This is a Medinan surah which speaks strongly against religious hypocrisy—that is, professing faith while acting contrary to that faith. The surah speaks against “using oaths as a cover,” and against “those whose outward appearance pleases you…but they are like propped up timbers.” The specific context of this surah was that people were outwardly pledging support for the community of Muslims in Medina, but were actually seeking to undermine it, financially and socially.
The prophet’s response to these hypocrites is to call them out, and to encourage believers to greater practical faith—giving to the needy and supporting one another, in word and deed. This surah’s disdain for hypocrisy is reminiscent of Jesus’ disdain for the hypocrisy of the religious leaders of his day. For example, in Mathew 23, Jesus really goes to town on the Pharisees: “Woe to you, teachers of the law and Pharisees, you hypocrites! You shut the door of the kingdom of heaven in people’s faces.” The point here is that both the Bible and the Qur’an share a concern for authenticity, as opposed to hypocrisy, when it comes to faith.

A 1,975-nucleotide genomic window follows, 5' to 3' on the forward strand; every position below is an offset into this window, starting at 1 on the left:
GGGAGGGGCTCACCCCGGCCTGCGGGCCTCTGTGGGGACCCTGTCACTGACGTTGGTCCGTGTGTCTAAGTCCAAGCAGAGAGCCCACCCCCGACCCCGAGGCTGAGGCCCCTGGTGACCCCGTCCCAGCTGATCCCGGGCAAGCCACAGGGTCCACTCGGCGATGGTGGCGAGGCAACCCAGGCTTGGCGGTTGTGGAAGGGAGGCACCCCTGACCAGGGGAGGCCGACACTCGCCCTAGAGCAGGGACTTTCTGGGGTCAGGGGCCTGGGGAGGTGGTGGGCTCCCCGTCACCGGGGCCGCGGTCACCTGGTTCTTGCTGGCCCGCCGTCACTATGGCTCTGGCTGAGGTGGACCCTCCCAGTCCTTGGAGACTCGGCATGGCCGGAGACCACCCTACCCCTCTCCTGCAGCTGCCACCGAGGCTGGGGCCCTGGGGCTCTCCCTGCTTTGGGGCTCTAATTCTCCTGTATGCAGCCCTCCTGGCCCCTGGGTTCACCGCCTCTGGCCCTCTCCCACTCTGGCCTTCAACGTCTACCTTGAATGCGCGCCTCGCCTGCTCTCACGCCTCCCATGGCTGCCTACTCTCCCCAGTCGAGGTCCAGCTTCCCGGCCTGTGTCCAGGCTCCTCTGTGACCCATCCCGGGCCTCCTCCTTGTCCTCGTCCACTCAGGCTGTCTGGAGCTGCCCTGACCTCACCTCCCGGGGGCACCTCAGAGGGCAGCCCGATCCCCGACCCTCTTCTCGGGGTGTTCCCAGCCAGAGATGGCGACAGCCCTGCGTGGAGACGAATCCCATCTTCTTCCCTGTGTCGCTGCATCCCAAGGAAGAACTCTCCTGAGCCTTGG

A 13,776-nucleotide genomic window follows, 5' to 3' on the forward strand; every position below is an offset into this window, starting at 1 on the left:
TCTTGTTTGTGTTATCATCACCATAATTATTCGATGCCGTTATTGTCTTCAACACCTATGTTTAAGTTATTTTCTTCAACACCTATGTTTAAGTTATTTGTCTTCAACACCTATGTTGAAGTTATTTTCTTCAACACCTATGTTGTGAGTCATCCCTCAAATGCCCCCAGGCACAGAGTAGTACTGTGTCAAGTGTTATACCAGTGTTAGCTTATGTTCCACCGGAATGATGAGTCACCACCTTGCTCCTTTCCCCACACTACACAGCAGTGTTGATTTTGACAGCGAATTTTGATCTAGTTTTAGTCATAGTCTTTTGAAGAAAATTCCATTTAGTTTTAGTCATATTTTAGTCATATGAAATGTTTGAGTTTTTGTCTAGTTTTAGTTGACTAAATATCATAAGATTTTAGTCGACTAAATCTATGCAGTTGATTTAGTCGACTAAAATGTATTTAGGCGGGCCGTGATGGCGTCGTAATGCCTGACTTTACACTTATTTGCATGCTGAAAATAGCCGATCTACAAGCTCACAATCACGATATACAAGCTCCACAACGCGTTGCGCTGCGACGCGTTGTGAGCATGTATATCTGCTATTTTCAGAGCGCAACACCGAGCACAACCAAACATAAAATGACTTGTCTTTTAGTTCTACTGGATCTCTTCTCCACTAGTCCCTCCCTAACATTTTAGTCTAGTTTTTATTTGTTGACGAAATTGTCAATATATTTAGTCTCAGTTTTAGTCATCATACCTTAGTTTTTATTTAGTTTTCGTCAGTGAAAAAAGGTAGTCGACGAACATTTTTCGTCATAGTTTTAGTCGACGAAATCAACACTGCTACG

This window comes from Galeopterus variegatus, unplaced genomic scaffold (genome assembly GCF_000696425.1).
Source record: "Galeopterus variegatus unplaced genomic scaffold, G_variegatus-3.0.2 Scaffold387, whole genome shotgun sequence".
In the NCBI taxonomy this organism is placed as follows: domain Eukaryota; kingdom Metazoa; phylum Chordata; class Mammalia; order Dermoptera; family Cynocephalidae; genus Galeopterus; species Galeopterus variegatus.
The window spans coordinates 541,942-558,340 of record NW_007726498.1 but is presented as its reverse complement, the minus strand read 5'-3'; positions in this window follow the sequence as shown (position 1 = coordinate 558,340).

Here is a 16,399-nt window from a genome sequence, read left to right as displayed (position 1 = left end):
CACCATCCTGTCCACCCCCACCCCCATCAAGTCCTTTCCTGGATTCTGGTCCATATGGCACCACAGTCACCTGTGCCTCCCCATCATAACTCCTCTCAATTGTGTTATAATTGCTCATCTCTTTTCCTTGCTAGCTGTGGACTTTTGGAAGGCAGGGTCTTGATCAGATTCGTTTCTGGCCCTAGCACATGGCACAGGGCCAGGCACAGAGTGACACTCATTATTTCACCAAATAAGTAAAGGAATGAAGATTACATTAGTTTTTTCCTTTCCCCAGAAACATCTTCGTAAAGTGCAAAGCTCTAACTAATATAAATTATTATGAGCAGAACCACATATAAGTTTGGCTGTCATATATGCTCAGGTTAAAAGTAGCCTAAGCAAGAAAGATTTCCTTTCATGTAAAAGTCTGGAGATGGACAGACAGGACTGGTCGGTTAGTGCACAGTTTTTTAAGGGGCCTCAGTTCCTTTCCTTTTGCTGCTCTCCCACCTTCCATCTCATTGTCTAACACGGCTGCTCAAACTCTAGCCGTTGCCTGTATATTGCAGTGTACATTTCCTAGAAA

|16th cnetury Qur'an manuscript from North Africa.|